It’s a bit hard to see the exact number on the graph (someone should fix that), but we seem to teetering around an average of 3 hours at this point. Looking at our build charts, it seems like the critical path has shifted in many cases from Windows to MacOS X. Is there something we can do to close the gap there? Or is there a more general fix which would lead to substantial savings? If you have any thoughts, or would like to help out, we’re scheduled to have a short meeting tomorrow.
Anyone is welcome to join, but note that we’re practical, results-oriented people. Crazy ideas are fun, but we’re most interested in proposals that have measurable data behind them and can be implemented in reasonable amounts of time.
There’s much to like about the BIXI bike-sharing system in Montréal: it’s affordable ($78 for a year of biking), accessible and fun to use. There’s absolutely no doubt in my mind that it’s made cycling more of a main stream activity here in Montreal, which benefits everyone (even drivers indirectly gain from less congested streets).
With the arrival of the first BIXI stations in NDG, I decided to subscribe to it this year even though I have a bike of my own. So far, it looks like I’m going to easily use it enough to justify the cost. I still use my regular bike for my commute from NDG to the Plateau, but on the edges there’s a ton of cases where it just makes sense to use something that I don’t have to worry about locking up and returning home. Sometimes I only want to go one way (for weather or whatever other reason). Other times I want to take public transit for one leg of my trip (or day), but need/want to take a quick jaunt elsewhere once I’m downtown.
I do have to say though, their new web site drives me crazy. I’ve thought prety deeply about the domain of creating user-friendly transit-focused web sites, so I think I can speak with some authority here.
Leaving aside it’s value as a promotional tool for the service itself (not my area of expertise), the experience of trying to find a nearby station is complicated by a slow, multi-layered UI that requires repeated clicking and searching to find the nearest station that has bikes available. Why bother with this step when we can just display this information outright on the map? iPhone applications like Bixou have been doing this for years. It’s time we brought the same experience to the desktop.
Note that the site uses a bunch of modern HTML5 features, so currently requires a modern browser like Firefox, Chrome, or Safari to display properly. I may or may not fix this. Other notable omissions include support for other cities with the BIXI system (Toronto, Ottawa, …) and French localization. Patches welcome!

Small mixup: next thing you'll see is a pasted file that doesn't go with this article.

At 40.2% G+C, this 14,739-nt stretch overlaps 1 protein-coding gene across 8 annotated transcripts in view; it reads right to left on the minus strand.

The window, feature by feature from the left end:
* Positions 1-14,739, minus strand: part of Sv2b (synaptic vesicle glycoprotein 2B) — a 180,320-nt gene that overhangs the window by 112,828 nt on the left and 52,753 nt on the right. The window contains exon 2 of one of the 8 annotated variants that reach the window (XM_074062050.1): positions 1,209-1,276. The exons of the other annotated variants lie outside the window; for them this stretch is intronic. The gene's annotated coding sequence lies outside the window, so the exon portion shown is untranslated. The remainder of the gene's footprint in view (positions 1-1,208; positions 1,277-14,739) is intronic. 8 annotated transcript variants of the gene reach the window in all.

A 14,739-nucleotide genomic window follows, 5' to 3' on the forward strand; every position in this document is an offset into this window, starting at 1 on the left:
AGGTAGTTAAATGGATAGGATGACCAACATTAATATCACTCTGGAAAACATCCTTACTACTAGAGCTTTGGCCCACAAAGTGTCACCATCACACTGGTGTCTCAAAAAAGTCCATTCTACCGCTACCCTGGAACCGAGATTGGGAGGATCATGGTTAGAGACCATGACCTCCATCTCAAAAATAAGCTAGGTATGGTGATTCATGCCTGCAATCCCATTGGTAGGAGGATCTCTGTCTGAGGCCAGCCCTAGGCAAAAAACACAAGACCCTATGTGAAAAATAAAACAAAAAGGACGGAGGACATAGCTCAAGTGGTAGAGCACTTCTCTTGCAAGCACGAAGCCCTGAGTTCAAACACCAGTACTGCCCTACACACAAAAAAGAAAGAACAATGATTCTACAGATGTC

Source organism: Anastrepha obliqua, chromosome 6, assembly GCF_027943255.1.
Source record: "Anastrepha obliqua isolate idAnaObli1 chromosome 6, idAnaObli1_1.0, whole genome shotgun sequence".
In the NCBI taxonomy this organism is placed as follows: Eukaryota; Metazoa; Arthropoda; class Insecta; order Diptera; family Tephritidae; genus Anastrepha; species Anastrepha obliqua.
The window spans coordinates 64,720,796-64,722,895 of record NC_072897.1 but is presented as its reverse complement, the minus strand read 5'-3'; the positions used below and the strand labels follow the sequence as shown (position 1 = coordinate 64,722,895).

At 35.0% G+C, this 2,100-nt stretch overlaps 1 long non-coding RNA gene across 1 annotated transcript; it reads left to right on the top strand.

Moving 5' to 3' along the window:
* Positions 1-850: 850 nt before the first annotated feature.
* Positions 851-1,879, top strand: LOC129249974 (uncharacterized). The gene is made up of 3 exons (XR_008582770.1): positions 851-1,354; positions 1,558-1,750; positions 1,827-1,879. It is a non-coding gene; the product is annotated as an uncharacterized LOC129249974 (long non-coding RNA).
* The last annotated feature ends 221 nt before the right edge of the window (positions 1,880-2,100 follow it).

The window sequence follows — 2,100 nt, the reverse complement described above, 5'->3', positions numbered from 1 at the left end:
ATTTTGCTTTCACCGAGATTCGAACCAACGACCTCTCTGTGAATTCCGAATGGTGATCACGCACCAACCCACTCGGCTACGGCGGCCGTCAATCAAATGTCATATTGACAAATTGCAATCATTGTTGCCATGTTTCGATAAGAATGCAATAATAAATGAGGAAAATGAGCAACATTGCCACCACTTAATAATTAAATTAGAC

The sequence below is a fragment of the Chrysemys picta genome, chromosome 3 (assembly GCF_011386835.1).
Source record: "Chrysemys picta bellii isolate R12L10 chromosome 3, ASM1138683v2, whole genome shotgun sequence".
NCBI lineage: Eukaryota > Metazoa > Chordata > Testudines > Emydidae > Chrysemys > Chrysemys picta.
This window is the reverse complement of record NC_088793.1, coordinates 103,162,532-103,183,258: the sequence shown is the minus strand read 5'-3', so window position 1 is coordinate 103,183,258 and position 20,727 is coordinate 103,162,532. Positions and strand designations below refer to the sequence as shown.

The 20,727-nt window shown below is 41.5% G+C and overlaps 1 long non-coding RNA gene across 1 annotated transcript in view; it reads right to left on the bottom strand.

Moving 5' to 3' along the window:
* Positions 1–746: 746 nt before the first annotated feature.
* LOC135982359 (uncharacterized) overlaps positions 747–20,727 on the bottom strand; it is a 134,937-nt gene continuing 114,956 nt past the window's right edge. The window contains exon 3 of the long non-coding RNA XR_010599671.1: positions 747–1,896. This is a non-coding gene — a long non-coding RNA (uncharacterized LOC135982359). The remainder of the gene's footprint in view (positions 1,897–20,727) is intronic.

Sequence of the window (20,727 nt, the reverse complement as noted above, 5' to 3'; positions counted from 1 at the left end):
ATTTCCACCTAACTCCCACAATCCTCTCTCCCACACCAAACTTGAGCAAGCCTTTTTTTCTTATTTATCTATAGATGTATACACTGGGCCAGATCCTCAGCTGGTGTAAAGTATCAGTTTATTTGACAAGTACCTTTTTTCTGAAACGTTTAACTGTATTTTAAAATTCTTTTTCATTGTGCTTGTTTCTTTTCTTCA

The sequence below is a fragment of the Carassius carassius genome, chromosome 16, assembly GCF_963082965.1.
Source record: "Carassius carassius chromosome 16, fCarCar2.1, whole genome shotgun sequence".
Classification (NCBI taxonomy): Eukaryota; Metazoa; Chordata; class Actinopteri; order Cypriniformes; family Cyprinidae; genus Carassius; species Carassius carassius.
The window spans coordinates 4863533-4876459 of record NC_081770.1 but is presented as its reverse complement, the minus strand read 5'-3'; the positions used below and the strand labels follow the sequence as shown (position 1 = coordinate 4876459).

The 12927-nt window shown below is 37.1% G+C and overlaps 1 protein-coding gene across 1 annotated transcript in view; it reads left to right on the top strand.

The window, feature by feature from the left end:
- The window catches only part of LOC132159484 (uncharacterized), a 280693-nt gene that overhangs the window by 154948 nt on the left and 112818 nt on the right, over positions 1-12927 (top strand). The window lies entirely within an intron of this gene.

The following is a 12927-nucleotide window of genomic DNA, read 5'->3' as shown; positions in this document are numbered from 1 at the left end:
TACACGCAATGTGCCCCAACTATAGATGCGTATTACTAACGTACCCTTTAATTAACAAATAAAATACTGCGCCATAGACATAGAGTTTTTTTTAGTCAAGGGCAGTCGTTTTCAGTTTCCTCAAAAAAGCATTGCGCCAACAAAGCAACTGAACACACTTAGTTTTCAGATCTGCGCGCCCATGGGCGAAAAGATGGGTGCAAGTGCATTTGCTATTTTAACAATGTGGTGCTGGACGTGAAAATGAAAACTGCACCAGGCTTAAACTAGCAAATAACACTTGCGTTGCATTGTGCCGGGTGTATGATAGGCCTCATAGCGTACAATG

Finally got around doing something I’d meaning to for a while, which is create a simple template for a web-based mapping application based on jQuery and some of my earlier work on routez. I’m hoping this might be useful as a starter for a few open data applications!
First, I’m overdue in announcing Transit to Go a.k.a. “the iPhone transit map that’s demonstrably more useful than a paper schedule” a.k.a. “your bus departure in 15 seconds or less, no matter where you are”. I wrote up a blog post about it for Mindsea‘s site, if you’re interested in finding out more.
Second, all this transit excitement has made me start thinking about better routing and geometry algorithms again. I’ve been experimenting a bit with Brandon Martin Anderson’s prender framework, used by the infamous Graphserver, and have been pretty happy with the results. It basically lets you do processing visualizations in python (i.e. no Java coding required). Here’s a quick picture of it in action, rendering the Nova Scotian road network, as distributed by geobase.
The neat thing about this framework is that you can render quickly to an arbitrary level of detail, which should prove very useful when troubleshooting the behavior of some of the code I’m working on. If anyone is interested in running the framework on MacOS X (like I was), my fork of the project has the appropriate patches.